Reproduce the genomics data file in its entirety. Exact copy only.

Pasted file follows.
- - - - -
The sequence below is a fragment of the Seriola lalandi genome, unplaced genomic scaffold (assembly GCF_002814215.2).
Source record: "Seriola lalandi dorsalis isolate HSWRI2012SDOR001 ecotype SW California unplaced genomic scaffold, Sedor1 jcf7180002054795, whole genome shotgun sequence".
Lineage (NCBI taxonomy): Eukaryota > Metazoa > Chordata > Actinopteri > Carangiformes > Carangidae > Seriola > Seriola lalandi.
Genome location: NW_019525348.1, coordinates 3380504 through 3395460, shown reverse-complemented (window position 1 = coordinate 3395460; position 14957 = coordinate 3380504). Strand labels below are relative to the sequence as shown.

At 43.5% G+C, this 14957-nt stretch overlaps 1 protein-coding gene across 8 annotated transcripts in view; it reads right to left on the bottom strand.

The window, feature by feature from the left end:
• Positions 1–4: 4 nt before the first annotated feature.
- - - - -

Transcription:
The sequence below is a fragment of the Seriola lalandi genome, unplaced genomic scaffold (assembly GCF_002814215.2).
Source record: "Seriola lalandi dorsalis isolate HSWRI2012SDOR001 ecotype SW California unplaced genomic scaffold, Sedor1 jcf7180002054795, whole genome shotgun sequence".
Lineage (NCBI taxonomy): Eukaryota > Metazoa > Chordata > Actinopteri > Carangiformes > Carangidae > Seriola > Seriola lalandi.
Genome location: NW_019525348.1, coordinates 3380504 through 3395460, shown reverse-complemented (window position 1 = coordinate 3395460; position 14957 = coordinate 3380504). Strand labels below are relative to the sequence as shown.

At 43.5% G+C, this 14957-nt stretch overlaps 1 protein-coding gene across 8 annotated transcripts in view; it reads right to left on the bottom strand.

The window, feature by feature from the left end:
• Positions 1–4: 4 nt before the first annotated feature.